In the current economic climate, ways to streamline, downsize and generally become more efficient can prove valuable in the long run. For the fund industry, one way to realize some efficiencies may be to consider a reorganization of one or more similar funds into another. Reorganizations may be easier than you think. The basic document to be prepared and filed with the SEC is the Form N-14 which serves as both a registration statement and a proxy statement and typically is reviewed by the SEC staff and becomes effective in 30 days. In certain cases, shareholder votes may not be required for a reorganization.
Reorganizations could save in expenses down the road – such as auditor fees or other service provider fees that may be fund-based as well as the fact that having fewer funds can save in amount and length of SEC-required fund filings.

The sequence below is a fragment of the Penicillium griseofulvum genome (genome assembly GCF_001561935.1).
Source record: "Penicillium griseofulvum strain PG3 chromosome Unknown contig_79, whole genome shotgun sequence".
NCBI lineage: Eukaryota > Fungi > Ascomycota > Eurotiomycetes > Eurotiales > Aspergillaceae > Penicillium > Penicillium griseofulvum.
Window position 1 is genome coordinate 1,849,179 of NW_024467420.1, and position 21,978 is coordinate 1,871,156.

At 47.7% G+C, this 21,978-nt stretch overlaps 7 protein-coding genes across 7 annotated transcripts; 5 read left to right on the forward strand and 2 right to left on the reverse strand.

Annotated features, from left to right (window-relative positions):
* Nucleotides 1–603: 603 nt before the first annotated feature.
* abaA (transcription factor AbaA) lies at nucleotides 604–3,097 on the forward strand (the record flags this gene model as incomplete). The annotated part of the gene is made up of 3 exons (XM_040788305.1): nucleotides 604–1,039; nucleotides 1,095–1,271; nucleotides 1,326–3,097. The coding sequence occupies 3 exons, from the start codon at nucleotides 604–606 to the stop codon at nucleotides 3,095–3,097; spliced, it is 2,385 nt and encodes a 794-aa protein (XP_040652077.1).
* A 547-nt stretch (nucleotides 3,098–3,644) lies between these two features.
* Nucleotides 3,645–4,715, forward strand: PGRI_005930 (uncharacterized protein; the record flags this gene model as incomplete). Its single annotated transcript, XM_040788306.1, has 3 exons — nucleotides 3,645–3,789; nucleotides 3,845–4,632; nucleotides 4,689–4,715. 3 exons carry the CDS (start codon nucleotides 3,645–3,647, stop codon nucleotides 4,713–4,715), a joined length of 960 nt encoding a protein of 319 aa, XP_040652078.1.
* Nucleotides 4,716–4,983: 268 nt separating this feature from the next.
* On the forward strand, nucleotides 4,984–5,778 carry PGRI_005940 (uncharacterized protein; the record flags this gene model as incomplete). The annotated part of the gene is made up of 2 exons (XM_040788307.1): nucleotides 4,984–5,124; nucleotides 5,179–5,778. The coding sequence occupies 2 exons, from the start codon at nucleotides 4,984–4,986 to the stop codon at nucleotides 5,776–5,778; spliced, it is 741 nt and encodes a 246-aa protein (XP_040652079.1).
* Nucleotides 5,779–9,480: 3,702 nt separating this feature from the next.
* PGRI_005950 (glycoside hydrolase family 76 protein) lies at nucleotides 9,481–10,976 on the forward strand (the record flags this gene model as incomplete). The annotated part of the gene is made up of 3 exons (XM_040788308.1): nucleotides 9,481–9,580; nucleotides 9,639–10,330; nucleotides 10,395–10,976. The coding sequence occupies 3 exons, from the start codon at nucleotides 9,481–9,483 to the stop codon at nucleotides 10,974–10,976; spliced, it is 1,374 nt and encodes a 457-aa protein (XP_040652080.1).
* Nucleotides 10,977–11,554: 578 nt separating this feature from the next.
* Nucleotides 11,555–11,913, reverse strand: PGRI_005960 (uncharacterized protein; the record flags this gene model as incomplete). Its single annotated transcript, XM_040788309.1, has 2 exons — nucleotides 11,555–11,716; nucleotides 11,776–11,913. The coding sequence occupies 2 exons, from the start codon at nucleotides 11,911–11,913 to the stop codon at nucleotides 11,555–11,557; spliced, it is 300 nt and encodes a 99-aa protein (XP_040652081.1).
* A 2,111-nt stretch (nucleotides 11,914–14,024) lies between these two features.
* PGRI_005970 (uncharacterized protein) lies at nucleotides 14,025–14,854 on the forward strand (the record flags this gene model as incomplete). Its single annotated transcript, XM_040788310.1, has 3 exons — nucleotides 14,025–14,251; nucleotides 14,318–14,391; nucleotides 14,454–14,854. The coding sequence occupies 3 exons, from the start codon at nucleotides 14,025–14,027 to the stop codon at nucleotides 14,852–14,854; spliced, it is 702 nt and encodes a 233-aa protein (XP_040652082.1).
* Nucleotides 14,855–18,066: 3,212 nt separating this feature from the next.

Questions you may want to ask to determine whether a reorganization may be an option are as follows:
--Are the funds to be reorganized similar?
--Do they have similar investment objectives, policies and restrictions and are they managed by the same portfolio manager?
--Do the funds hold similar securities?
--Are the fees of the funds similar?
--Are the service providers of the funds similar?
--What are the asset sizes of the funds? If the reorganizing fund is significantly smaller than the surviving fund, pro forma financial statements may not need to be prepared, thus saving some workload and cost.
Reorganizations may benefit shareholders as well – in the form of economies of scale due to funds with larger asset bases. If liquidating a fund is an option, a shareholder may do better tax-wise with having the option of converting their shares into another fund via a tax-free reorganization.